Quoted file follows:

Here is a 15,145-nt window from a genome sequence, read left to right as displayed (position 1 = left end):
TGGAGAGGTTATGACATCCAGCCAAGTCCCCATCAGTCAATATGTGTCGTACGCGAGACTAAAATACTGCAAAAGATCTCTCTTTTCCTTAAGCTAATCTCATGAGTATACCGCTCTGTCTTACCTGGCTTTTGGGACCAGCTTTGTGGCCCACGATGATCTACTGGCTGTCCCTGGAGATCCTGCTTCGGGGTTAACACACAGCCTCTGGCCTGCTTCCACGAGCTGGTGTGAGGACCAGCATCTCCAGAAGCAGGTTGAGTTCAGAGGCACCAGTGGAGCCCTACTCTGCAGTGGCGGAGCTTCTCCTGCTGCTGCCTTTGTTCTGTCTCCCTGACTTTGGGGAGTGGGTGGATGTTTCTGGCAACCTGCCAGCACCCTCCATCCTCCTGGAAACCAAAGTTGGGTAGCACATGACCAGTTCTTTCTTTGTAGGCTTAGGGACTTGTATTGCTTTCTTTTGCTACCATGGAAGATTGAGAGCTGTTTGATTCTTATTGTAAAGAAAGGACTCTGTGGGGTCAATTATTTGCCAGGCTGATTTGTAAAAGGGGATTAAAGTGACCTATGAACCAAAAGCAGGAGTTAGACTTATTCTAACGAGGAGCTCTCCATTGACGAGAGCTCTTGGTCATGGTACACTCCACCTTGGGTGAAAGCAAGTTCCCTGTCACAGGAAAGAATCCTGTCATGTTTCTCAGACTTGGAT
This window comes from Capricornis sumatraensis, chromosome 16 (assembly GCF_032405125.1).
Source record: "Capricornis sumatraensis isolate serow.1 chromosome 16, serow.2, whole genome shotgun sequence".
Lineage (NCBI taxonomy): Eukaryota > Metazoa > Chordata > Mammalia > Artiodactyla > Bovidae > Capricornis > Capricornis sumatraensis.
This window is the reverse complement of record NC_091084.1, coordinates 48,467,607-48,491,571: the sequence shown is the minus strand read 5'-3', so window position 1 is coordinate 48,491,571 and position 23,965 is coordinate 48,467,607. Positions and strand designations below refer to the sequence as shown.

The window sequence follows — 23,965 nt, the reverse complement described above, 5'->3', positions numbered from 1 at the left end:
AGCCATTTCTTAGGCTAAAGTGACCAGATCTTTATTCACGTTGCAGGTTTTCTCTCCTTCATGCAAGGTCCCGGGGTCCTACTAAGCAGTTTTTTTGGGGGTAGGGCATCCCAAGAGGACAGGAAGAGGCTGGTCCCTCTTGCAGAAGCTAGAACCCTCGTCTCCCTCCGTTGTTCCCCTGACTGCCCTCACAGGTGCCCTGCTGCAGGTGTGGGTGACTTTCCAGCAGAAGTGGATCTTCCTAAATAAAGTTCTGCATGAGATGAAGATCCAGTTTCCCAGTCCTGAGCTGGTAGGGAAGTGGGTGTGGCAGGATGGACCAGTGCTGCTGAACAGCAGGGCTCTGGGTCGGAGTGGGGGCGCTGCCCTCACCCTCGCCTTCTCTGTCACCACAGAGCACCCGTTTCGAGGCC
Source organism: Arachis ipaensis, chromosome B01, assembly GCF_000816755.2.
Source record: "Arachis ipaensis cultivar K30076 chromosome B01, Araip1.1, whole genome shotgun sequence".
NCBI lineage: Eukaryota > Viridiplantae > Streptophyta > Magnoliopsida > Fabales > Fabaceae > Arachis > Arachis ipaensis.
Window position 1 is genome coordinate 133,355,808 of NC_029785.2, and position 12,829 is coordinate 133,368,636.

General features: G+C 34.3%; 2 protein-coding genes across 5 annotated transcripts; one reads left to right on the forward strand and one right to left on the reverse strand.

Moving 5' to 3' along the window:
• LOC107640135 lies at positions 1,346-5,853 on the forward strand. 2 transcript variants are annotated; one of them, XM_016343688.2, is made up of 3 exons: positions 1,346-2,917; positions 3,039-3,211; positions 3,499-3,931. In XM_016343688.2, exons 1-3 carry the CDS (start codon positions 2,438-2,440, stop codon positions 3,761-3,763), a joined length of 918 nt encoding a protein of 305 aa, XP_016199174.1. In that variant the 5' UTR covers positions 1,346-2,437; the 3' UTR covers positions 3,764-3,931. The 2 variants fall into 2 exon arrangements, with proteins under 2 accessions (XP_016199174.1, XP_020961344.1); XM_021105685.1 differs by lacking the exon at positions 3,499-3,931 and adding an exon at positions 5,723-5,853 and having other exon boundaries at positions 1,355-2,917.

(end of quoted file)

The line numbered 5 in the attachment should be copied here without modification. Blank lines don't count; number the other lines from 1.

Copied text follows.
Lineage (NCBI taxonomy): Eukaryota > Metazoa > Chordata > Mammalia > Artiodactyla > Bovidae > Capricornis > Capricornis sumatraensis.